Thursday, October 28, 2021

Dear O'Abby: How does ghostwriting work?

 Dear O'Abby,

I'm curious about ghostwriting.  I know books like the Nancy Drew series and other long-running series are often ghostwritten once they've become popular, and that ghostwriters often finish books for popular authors who die, or even keep writing new books under their name.  But who makes the decision to ghostwrite these books?  The publisher?  The author?  

Hoping you can let me know...  I recently discovered that Ann M. Martin only wrote the first 30 or so Babysitters Club books and the rest were written by a guy!  It's like my whole childhood is something I didn't think it was.

All the best,


Dear Babmboozled,

This is a good question. I remember being just as perplexed when Virginia Andrews kept pumping out new books for years and years after her death.  Surely no writer leaves behind that many unfinished manuscripts!

There are actually several scenarios in which ghostwriters may be used.  In The Babysitters Club example you gave above, the initiator of the series, Ann M. Martin, wrote 35 books in the series.  I don't know why she decided not to write any more of them - perhaps she got bored of the characters or had other ideas she wanted to pursue.  But whatever the reason, the series was so popular the publisher didn't want it to end, so they hired ghostwriters to continue writing the series, most notably the guy you mentioned, Peter Lerangis.

What you may not know, is Ann M. Martin was a writer for hire herself when the series began.  The original idea came from an editor at a publishing company who had seen the runaway success of another novel about babysitting and decided there was a market for this kind of book.  This is the same model that was used for the Nancy Drew books - Caroline Keene whose name is on the cover of all these books is not a real person.  These books were ghostwritten from the start with a number of writers behind the Keene name.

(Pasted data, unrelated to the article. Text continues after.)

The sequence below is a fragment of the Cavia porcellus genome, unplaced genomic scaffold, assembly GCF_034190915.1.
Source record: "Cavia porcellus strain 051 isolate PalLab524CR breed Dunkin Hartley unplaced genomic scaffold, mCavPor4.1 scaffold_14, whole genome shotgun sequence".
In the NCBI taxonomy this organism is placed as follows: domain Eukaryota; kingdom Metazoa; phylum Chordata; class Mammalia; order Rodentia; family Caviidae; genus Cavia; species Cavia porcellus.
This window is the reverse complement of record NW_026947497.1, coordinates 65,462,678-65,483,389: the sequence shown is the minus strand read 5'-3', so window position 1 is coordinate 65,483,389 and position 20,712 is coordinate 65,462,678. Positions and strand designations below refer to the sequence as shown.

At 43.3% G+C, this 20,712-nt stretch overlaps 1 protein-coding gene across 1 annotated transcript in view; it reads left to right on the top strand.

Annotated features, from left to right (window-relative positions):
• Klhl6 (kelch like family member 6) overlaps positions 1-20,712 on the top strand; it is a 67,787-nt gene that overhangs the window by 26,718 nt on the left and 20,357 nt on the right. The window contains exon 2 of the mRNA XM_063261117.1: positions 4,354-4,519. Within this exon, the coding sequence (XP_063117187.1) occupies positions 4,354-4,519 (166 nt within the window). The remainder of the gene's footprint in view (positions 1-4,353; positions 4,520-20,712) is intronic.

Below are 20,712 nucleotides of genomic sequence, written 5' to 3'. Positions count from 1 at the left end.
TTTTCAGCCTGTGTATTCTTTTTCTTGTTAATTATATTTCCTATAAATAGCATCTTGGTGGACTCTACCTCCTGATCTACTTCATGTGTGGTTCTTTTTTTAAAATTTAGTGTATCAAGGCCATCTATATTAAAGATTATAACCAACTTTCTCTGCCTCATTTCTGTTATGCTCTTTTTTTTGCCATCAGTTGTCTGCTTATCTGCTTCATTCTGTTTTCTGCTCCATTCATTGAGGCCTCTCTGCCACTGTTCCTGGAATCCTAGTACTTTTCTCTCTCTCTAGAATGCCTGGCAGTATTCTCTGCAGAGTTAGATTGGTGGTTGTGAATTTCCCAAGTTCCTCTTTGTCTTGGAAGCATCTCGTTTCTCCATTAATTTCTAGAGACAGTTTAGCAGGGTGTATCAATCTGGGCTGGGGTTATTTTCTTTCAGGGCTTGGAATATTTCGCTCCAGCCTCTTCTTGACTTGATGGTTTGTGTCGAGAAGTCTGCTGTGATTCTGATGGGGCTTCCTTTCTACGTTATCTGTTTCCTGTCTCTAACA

Ghostwriters may be hired by an author or by a publisher depending on the circumstance.  An author may discover writing a book isn't as easy as they thought it would be or realise early on that they can't actually write and ask a ghostwriter to take over.  Sometimes the ghostwriter will get a credit on the cover as 'author writing with ghostwriter', but often the ghostwriter remains invisible.  A publisher may hire a ghostwriter to complete a series from a popular author who dies midway through the next book.  Should that book sell well, the ghostwriter may be kept on to churn out more of these books.  In this scenario, the ghostwriter's name will rarely be on the cover or anywhere near the book.

Book packagers hire ghostwriters to do the hard work of writing a book.  They come up with a commercial premise, an outline of the book to be written, and audition authors to write the book.  If it's a one-off title and not part of a series, it's more likely that an author might get their name on the cover of one of these books, but the story will not be their own.  I've actually auditioned for book packagers a couple of times, and it's a very odd experience to try and write someone else's story without losing your own writing voice.

The upside of ghostwriting is that generally you get paid pretty well for doing the work.  The downside is that you rarely get to keep the copyright and therefore it's a one-off payment without any share in the book's royalties.  Which is a bummer if you write a bestseller.  Of course there are always exceptions to this, but generally ghostwriting is a contracted piece of work you forfeit any rights to once you hand it over to the person who commissioned it.

I hope that answers your question.  It actually raises one for me around who decides if an author's name can continue to be used after that author dies.  Perhaps that's something to consider when writing a will - even if you aren't on the best-seller list yet.

X O'Abby


  1. Goodness, this was such an interesting post! I was such a Nancy Drew fan when I was younger, and I remember being so surprised to learn later that there was no such writer as Caroline Keene. It as such a great author name, wasn't it!

  2. That should have been "it WAS such a great author name . . .."


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